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Foxbat lands safely at Moorabbin with damaged nosegear.


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Jab 7252 I don't see why you would remove your option of a go around if things demanded it. It doesn't have to be a "must land this time" situation. The foam confuses me. I thought those days were over and they wouldn't do it anymore. If it WAS needed they didn't really get the benefit of it and it may have added confusion. I don't know. Nev

Given the circumstances, I'd take that chance. Remember, it's not a forced landing so taking ones time would be in order.

 

 

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As Boxfat stated in post#10, the rudder could possibly be jammed as the nose wheel is linked to the rudder.

 

This may explain the eratic aileron movements in trying to line up the runway?

 

 

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Let me flaunt my ignorance; the foam is a fire-retardant NOT a 'soft landing' cushion (True/false).

 

there apparently was an instructor on board and they overshot the fire retardant strip almost completely.

My 2 bob's worth -

 

  1. The foam was sprayed to extinguish sparks expected to be created when the metal of the nose wheel touched the runway surface.
     
     
  2. Fire retardant foam is very corrosive, so the instructor chose to avoid it to preserve the skin of the aircraft, thereby greatly reducing the cost of repairs.
     
     

 

 

Sometimes I think that some underemployed firies go over the top in their assessment of potential ignition when transport vehicles collide with things. It is not for nothing they are called "Evidence Eradication Teams" by traffic accident investigators.

 

OME

 

 

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Alf, I like to believe that everyone does the best they know how but some of the results I keep seeing on here, really have me shaking my head.Continuous talk about learning from past mistakes, yet they keep happening!...Where`s the solution? Is there really one?

 

Frank.

Hi Franco

I work on the art of never rush a landing the plane will when it wants to at the right speed

 

If it's not looking or feeling right push the throttle forward and go around, set up again and fly the numbers quoted by the manufacturer

 

Peter Harlow put up a great post awhile back about how he hates instructors who say just add 10 to your approach speed (NOT saying this was the cause of this one)

 

The Foxbat is one aircraft that certainly doesn't need extra speed

 

The A22LS is quoted from memory at 49 kts when on final which already is giving you 7 kts additional approach speed than what you actually require and I'm guessing the A32 is no different

 

My guess on this and only a guess is late roundout or trying to force it on carrying too much speed because how else do you shove a nose wheel that far back

 

 

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A while ago i rang a schoo; in QLD who had the a vixen on line and ask to get check out in it. they siad that i was better off flying the A22 for a few hours. they siad the vixen can be a handful to fly

 

 

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A while ago i rang a schoo; in QLD who had the a vixen on line and ask to get check out in it. they siad that i was better off flying the A22 for a few hours. they siad the vixen can be a handful to fly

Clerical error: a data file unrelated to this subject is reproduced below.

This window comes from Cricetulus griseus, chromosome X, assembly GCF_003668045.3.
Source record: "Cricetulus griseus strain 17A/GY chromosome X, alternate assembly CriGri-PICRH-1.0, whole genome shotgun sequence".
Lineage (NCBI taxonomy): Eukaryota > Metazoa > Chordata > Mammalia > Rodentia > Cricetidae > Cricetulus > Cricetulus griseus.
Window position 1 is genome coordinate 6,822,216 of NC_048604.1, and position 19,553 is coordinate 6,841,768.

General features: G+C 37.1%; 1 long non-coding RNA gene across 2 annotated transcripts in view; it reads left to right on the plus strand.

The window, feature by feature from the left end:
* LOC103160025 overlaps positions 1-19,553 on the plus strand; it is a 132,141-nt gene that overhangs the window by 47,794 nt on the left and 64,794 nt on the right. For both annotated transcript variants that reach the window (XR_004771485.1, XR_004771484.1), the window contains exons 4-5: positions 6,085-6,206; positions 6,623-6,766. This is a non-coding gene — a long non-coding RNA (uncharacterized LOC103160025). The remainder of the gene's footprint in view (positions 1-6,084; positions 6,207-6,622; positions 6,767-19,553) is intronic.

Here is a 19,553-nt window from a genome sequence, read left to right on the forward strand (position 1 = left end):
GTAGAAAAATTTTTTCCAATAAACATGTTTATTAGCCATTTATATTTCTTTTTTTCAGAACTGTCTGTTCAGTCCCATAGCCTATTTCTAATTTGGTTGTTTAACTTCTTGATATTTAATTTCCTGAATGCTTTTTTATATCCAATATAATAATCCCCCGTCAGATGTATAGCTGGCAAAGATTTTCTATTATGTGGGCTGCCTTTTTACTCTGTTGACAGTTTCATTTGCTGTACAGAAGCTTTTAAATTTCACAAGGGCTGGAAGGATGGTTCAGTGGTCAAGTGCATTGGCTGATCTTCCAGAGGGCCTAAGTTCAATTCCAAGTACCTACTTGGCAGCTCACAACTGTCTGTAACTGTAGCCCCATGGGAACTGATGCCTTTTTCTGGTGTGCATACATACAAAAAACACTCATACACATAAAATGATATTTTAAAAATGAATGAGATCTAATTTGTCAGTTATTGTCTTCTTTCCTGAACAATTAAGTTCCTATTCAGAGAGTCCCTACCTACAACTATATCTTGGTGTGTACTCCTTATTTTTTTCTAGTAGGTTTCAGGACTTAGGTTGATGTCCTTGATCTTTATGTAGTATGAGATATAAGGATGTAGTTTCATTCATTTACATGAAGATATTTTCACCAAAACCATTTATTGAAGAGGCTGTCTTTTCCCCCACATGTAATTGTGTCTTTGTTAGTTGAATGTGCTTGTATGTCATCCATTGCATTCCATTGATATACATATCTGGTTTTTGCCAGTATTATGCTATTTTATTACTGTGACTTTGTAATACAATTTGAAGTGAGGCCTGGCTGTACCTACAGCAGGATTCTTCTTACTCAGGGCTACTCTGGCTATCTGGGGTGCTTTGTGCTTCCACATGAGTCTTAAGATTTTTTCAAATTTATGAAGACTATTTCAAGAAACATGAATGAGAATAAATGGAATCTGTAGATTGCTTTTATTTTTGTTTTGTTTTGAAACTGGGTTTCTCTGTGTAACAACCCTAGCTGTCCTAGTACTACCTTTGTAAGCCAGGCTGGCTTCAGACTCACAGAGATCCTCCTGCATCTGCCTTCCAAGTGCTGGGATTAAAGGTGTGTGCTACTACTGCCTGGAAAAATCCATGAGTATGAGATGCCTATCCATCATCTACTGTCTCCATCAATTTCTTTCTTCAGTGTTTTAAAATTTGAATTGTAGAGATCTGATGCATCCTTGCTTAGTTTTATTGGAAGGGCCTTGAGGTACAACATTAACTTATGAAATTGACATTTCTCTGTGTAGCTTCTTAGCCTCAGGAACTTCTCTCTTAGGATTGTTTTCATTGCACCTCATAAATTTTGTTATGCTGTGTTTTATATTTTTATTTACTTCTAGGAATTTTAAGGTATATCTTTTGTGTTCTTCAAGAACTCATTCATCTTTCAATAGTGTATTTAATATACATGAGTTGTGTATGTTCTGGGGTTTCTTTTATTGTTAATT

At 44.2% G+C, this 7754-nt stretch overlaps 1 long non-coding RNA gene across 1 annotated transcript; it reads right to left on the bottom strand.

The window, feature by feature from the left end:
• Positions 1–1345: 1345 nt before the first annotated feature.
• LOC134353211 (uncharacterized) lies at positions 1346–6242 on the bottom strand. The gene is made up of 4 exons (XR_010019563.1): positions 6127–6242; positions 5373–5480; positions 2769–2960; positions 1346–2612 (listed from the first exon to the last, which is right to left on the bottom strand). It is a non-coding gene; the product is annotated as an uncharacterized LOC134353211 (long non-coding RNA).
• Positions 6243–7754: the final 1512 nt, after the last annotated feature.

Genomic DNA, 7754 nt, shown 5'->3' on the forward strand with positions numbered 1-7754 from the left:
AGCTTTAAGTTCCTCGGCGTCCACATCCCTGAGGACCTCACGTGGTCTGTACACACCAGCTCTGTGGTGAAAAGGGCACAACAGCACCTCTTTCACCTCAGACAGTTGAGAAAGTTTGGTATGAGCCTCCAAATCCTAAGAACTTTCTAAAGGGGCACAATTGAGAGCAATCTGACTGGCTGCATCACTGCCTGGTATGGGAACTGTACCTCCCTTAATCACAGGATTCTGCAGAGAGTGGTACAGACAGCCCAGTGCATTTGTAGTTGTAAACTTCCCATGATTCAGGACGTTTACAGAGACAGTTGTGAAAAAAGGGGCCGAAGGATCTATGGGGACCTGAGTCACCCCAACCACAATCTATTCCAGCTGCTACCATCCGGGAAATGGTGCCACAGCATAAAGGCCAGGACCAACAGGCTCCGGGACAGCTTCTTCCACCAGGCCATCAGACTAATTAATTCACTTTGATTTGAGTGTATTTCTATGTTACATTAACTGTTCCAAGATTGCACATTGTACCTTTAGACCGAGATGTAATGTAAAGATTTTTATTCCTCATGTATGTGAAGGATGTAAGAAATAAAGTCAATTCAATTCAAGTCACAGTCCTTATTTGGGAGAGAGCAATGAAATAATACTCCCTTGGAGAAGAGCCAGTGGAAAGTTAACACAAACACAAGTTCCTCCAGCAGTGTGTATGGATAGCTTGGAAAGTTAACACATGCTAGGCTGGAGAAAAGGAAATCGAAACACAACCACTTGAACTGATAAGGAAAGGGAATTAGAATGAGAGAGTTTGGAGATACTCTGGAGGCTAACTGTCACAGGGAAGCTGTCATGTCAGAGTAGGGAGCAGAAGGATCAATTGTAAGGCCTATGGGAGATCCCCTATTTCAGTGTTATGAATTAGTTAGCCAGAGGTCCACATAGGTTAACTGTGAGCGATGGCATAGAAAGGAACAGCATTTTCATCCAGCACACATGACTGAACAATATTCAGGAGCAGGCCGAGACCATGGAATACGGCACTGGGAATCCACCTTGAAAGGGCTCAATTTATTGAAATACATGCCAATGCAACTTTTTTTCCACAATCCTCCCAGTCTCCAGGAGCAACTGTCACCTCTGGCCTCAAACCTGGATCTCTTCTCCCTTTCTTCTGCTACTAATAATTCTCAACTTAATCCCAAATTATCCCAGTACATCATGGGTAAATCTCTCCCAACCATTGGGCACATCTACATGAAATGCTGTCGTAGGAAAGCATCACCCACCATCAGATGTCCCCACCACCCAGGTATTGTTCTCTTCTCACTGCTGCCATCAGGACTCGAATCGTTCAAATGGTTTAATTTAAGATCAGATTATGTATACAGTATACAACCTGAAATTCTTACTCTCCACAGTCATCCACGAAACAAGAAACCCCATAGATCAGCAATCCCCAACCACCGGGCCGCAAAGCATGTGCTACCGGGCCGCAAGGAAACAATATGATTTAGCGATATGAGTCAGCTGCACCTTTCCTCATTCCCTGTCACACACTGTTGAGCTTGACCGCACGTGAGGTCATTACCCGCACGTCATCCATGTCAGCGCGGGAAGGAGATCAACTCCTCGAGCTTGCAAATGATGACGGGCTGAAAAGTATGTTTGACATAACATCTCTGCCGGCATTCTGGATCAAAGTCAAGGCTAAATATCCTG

What an odd thing to say (not knowing the whole conversation of course). I mean it surely would depend on whether the pilot was ab initio vs highly experienced

 

 

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I did not find the A32 Vixxen difficult at all. The only thing is you have to do is pay more attention to speed control but that is true of any faster aeroplane - and this one has an unusually large range from 27 kts stall to 115 kts standard cruise. With full flap on short final you should be at about 45 kts and herein lies a potential problem - that *feels* very slow, especially in a good headwind, and especially if you have just been hooning around at 115 kts ! There may be an issue here as the temptation to carry a bit more speed can mean a lot of runway goes past before the plane is ready to land - and more time for crosswind, gusts to make life "interesting" !

 

 

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What an odd thing to say (not knowing the whole conversation of course). I mean it surely would depend on whether the pilot was ab initio vs highly experienced

Yes it was. And at the time i rang there A32 was getting fixed because of a bent nose wheel.

 

 

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And to add to that Aerprakt have redesigned the nosewheel and they now come with a heavier duty nosewheel same as the Foxbat.

 

As is the replacement one on the one that I am aware of that damaged the nosewheel/leg/firewall.

 

The new nosewheel/Leg assembly does to the best of my knowledge not fit the wheel spat and costs a reasonable amount of top end speed.

 

Bet they don't put that in the glossy brouchure. :)

 

 

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I suppose the pilot was instructed on where to land, but I would have thought there would be less gravel rash on the grass ,( less sparks). Also as a previous post commented, it appears to have been braked ,forcing the nose down at a higher speed then it might have. They will run on their hind legs almost to a stop. But always easy to be an armchair expert.

 

 

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